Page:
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Redefining a molehill

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It seems like all issues in the town of Cape Vincent are now processed through a single filter: how one views the proposed BP wind development.

The latest example of this was demonstrated when some people began calling for Clifford P. Schneider to resign as a member of the Cape Vincent Town Council. Mr. Schneider cited personal reasons in moving out of Cape Vincent and into Sackets Harbor. He said he fully intends to return to Cape Vincent after a few months.

People who support the wind project are the loudest voices calling on Mr. Schneider to step down from his elective office. They claim he is tarnishing his position by taking up residency in another community.

“I think it’s very unethical,” Harvey J. White was quoted as saying in a Watertown Daily Times story published Sunday. “He should have the decency to step down.”

“I have no interest in their personal matters. It’s nobody’s business,” Gary J. King said in the same story. “But he should resign for the sake of the integrity of the town board, his friends serving on the board and the Cape Vincent community.”

We respect all residents of Cape Vincent, whatever their position on the wind project, and support their right to express their views.

What happens in the community impacts them the most, so their concerns should be of utmost importance to town officials.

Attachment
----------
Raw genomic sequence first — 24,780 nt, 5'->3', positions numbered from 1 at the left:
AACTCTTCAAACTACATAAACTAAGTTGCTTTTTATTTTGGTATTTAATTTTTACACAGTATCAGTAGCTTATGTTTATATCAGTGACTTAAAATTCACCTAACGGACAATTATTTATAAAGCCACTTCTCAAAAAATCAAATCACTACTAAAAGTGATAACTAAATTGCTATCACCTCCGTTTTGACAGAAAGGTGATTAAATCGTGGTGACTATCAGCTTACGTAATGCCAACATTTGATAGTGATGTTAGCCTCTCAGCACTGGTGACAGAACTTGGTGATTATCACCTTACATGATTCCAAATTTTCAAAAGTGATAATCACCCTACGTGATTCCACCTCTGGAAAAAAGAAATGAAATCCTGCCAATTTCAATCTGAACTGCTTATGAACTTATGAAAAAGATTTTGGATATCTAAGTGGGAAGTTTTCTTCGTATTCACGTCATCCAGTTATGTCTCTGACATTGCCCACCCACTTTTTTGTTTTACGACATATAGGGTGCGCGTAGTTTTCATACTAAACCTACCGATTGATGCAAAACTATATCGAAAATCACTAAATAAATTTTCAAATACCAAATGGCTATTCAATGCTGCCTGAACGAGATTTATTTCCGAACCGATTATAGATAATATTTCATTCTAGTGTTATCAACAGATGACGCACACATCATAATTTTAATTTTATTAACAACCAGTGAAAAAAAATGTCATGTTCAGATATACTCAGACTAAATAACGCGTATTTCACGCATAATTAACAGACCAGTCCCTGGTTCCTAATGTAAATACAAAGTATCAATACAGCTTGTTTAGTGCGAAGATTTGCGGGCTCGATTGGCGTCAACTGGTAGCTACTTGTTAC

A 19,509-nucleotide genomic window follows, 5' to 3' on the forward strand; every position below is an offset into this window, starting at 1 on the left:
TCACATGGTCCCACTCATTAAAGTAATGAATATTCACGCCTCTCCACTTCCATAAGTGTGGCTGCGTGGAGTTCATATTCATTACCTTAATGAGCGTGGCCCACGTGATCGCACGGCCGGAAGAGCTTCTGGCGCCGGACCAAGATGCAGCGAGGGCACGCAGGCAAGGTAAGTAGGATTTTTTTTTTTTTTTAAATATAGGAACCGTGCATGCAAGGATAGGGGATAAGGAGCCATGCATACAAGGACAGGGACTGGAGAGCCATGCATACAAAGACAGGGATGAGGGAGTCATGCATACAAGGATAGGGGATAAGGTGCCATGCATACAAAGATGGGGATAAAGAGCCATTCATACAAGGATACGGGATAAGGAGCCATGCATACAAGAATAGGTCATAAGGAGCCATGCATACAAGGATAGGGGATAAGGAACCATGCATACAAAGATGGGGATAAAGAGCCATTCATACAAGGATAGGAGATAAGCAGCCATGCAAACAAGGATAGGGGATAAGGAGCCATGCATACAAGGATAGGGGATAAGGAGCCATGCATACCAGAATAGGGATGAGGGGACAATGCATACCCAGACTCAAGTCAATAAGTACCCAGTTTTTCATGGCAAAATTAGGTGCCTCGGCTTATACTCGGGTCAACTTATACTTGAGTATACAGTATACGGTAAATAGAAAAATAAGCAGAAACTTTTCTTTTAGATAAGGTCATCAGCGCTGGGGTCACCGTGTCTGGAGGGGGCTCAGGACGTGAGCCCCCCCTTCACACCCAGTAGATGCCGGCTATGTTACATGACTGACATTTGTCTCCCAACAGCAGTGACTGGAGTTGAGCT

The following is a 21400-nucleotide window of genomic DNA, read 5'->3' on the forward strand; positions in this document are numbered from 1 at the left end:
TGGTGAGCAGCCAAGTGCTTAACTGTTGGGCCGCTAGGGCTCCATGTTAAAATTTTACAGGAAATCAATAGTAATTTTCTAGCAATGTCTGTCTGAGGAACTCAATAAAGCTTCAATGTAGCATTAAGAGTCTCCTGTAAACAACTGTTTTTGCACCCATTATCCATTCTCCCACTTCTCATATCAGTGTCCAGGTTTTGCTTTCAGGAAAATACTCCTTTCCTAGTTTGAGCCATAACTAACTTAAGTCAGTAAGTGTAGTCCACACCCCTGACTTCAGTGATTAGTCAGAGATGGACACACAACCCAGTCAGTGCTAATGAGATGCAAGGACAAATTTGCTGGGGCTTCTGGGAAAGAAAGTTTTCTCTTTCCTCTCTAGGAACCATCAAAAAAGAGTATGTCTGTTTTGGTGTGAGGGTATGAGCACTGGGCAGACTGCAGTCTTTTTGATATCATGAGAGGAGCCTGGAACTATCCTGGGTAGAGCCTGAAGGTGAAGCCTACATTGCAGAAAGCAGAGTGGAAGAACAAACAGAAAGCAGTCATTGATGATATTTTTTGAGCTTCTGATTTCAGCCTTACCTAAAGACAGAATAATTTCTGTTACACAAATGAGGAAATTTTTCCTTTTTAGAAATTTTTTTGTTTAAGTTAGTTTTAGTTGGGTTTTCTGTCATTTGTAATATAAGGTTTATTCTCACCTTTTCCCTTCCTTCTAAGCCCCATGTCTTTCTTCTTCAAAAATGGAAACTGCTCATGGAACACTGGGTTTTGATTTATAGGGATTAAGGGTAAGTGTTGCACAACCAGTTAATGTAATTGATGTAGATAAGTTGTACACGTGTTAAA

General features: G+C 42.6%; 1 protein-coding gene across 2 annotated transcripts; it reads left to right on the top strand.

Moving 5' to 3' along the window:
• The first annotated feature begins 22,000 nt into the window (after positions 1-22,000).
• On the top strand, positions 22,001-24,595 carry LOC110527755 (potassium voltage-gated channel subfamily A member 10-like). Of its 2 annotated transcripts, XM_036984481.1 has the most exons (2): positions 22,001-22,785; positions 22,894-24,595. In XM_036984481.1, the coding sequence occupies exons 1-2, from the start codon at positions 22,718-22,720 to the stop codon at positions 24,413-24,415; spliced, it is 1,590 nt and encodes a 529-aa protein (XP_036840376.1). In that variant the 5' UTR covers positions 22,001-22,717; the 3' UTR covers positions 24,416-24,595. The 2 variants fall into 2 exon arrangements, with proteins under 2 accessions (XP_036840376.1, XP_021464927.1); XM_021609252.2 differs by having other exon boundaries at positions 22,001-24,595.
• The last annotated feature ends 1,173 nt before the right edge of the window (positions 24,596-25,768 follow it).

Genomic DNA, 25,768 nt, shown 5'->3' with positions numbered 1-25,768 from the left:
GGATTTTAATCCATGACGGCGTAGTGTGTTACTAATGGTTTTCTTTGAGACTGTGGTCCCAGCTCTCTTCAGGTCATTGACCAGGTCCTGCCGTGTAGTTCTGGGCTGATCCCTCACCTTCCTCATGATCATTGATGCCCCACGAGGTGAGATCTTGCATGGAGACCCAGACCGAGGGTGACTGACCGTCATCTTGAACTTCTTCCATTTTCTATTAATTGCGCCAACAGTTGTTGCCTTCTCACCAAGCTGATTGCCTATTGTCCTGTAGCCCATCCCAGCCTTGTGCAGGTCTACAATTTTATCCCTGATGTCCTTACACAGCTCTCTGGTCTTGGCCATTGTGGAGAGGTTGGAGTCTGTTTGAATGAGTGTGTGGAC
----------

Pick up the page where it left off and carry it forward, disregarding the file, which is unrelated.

But Mr. Schneider has shown no sign that he intends to plant roots in Sackets Harbor while continuing to influence public policy in Cape Vincent as a member of the Town Council. He said he still owns property in the community and pays taxes there. And as stated previously, he plans to return his main place of residency in Cape Vincent after a few months.

Town Attorney Mark G. Gebo said this factor is key to a provision of the law allowing council members to live outside of town temporarily. As long as they intend to return to Cape Vincent, there is no obligation for them to resign from their positions.

Having municipal officials live in the communities they serve is crucial. By nature, people will have the most interest in their hometowns. So requiring those who craft public policies to live in the communities directly impacted by those policies makes the most sense.

But the law cannot be so stringent as to not allow reasonable exceptions under mitigating circumstances. Things sometimes occur in people’s lives that compel them to make different living arrangements for a short period of time. This does not, however, necessarily nullify their commitment to their hometown.

It would be preferable for Mr. Schneider to have found temporary housing in Cape Vincent. But as long as the law permits him to live in Sackets Harbor for the time being and that he fulfills his pledge to return to Cape Vincent after a few months, there is nothing unethical about his decision. It’s obvious that the objections against this raised by residents are being driven not by what’s legal but by how the winds of political opinion blow.

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